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Plecas Writes, Plecas Does

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Jordan Bateman compares and contrasts words with actions.

I took one for the B.C. political pundit team and read Speaker Darryl Plecas’ book, The Essentials of Leadership in Government over the weekend.

It’s a harmlessly milquetoast regurgitation of numerous other leadership books, full of classic stock photos (A lighthouse! Four hands, grabbing one another’s wrists! One bright goldfish leading several grey ones!) and lists of principles, sub-principles, and sub-sub-principles. If you love gobbledygook listicles, then this is the leadership book for you.

But if you follow B.C. politics, you’ll find it difficult to see many of these principles being walked out by the author in his role at the Legislature.

While the book is jammed full of leadership quotes, it doesn’t include the one that might be most apt for Plecas’ performance: “Those who can’t do, teach.”

Let’s play a little listicle game of our own, called Plecas Writes, Plecas Does.

Plecas writes: “Employees need leaders who invest in them, encourage their growth and development, and give them opportunities to shine.”

Plecas does: By all accounts, acting clerk Kate Ryan-Lloyd is a star – respected by every MLA except the one she reports to, Speaker Darryl Plecas. How is he encouraging her growth? By seizing her computer and driving her to leave meetings in tears. That’s some kind of leadership – but not the good kind.

Plecas writes: “However, trust is a natural outcome when there is effective communication… and when conflicts are addressed and reframed as they occur.”

Plecas does: When Craig James and Gary Lenz were making what he considered to be questionable expense claims, Plecas didn’t address or reframe the issue as it occurred. Instead, he signed off on them, seeing himself as some sort of secret agent gathering evidence. Or as retired Supreme Court Chief Justice Beverley McLachlin described it in her report, “It is not entirely clear why the Speaker did not bring his concerns to the attention of the Clerk and Sergeant-at-Arms forthwith, as one would expect of a supervising officer, or in any event before taking the dramatic action of having them publicly expelled from the grounds of the Legislative Assembly.”

Plecas writes: “Encourage the heart. Praise people for a job well done and express confidence in people’s abilities.”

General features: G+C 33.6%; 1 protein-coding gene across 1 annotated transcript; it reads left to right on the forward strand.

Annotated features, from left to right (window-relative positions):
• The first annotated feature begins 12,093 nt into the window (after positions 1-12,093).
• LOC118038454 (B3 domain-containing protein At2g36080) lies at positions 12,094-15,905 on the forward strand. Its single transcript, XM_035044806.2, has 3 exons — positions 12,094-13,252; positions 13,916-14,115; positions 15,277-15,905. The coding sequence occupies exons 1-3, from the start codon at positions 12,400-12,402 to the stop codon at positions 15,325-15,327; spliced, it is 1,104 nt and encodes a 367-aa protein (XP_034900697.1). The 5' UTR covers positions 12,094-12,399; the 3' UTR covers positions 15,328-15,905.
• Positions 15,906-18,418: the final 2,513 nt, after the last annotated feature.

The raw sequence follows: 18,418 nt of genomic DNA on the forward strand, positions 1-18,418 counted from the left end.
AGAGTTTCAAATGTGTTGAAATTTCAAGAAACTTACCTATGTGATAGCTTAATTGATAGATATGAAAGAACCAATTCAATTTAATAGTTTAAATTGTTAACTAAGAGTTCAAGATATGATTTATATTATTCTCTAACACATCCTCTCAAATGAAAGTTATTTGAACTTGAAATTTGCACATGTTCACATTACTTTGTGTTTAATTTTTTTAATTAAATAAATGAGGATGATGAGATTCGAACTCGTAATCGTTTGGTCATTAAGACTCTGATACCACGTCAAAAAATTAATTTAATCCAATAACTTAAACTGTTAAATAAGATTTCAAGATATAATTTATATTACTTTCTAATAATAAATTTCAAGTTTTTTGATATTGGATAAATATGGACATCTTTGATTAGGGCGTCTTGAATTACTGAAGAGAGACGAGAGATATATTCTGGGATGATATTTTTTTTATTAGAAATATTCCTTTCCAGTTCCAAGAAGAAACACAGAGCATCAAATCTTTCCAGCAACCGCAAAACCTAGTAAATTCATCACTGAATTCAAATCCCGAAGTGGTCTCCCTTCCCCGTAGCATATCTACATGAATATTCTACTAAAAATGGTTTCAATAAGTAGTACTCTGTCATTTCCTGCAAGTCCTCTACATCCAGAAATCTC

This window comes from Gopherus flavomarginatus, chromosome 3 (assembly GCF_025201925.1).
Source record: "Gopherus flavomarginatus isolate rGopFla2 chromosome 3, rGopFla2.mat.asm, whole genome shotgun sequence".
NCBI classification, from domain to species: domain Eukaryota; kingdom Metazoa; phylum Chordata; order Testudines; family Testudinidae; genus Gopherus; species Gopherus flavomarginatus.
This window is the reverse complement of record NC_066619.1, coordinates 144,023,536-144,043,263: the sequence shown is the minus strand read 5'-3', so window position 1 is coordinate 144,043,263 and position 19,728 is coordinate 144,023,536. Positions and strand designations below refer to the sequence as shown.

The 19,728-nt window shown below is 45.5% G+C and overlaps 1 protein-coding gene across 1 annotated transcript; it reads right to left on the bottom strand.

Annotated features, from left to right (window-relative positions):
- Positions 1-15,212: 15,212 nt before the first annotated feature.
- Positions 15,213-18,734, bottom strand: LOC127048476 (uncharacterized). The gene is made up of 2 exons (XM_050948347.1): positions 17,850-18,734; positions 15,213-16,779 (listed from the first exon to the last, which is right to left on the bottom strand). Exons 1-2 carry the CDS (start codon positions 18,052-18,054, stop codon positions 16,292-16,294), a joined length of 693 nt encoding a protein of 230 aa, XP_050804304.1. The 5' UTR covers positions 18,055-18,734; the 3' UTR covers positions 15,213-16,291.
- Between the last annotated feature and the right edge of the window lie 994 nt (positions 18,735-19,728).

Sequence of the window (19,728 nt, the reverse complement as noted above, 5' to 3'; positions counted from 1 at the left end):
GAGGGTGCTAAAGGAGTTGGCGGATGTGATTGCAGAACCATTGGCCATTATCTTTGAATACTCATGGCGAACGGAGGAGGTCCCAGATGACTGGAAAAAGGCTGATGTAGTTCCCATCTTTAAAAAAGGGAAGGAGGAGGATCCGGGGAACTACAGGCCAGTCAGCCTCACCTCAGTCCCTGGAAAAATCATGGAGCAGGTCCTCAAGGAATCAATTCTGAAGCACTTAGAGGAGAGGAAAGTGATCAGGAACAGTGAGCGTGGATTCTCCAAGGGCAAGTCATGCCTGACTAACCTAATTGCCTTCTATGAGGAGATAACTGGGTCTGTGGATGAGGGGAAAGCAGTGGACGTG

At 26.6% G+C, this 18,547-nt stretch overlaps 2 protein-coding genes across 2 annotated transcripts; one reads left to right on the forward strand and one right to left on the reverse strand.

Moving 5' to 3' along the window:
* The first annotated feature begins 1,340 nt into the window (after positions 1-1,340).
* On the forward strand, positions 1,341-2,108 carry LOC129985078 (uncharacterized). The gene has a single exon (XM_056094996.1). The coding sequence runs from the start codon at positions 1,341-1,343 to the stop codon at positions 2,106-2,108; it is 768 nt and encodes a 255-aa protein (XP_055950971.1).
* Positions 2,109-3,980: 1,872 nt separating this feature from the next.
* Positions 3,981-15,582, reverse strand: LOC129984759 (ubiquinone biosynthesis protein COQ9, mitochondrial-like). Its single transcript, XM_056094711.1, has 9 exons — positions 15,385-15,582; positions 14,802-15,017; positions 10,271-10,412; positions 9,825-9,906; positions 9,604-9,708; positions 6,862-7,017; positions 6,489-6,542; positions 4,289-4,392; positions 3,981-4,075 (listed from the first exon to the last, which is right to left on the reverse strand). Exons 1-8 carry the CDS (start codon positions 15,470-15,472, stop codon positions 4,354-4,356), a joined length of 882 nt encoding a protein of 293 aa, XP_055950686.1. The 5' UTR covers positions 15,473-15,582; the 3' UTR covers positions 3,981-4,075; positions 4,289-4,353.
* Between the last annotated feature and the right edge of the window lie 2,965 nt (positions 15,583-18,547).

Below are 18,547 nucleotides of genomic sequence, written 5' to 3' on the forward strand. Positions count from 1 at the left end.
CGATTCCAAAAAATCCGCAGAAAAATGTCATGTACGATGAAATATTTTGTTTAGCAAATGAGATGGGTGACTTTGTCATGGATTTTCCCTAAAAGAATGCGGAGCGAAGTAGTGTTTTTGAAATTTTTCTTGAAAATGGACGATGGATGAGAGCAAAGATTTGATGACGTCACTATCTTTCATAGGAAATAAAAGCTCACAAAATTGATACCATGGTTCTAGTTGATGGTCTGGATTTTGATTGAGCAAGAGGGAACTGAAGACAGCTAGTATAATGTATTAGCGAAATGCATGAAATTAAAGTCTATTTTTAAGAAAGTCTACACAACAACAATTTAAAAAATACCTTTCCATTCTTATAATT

Plecas does: Despite a large staff, he brought in his own guy: Alan Mullen, and then tried to install him as the new Sergeant-at-Arms. “I was feeling uncertain about who I could trust,” he told reporters. “The prospect of having an adviser of my own choosing was attractive.”

Plecas writes: “Optimistic, positive approachable leaders are seen in a more positive light by those who work for them than leaders who possess other innate attributes such as intelligence… our emotions influence our thoughts more than we often recognize.”

Plecas does: “The Speaker viewed the matters that concerned him through the lens of a police investigation and criminal prosecution, rather than the lens of an administrator. He seems to have seen his task as to build a credible criminal-type case against Mr. James and Mr. Lenz, rather than promptly confronting and correcting the administrative practices that he questioned,” wrote McLachlin. Nothing says “optimism” like defaulting to a criminal-style investigation.

Plecas writes: “Good leaders guide themselves with a firm commitment to respect others and preserve human dignity, with a commitment to justice and human rights.”

Plecas does: On the final day of the spring legislative session, Plecas met with the house leaders of the three parties, defending his decision to seize hard drives. His behaviour was far from respectful – according to BC Liberal Mary Polak’s notes (which have not been debunked by any of the other parties), Plecas hammered the desk with his hands, called McLachlin’s investigation into his allegations “pathetic” and her “stupid”, claimed the Legislative security team was “corrupt”, and the advice of well-respected labour lawyer Marcia McNeil a “bunch of garbage.”

Plecas writes: “Having healthy, satisfied, and positively engaged workers is part of organizational sustainability. Good leaders not only foster this, but also commit to creating an environment where preserving dignity and maintaining respect are the norm.”

Plecas does: Who does Plecas think is a “good leader”? He told us in a speech on leadership to municipal politicians (according to the CBC): The “Hells Angels have good leaders. Organized crime generally has good leaders. Mafia has good leaders.” Yikes. He apologized when the media went crazy over the comment but still, YIKES.

One more.

Plecas writes, in a chapter deliciously titled “A Last Look in the Mirror”: “Not everyone can be a great leader.”

Well, he’s right on that one – and he proves it when he looks in the mirror.

 

Jordan Bateman has a long history of public policy work, championing small business and fiscal responsibility. Currently the Vice President, Communications & Marketing for the Independent Contractors and Business Association (ICBA), Jordan also served six years as the B.C. Director of the Canadian Taxpayers Federation, and was a two-term Langley Township Councillor.

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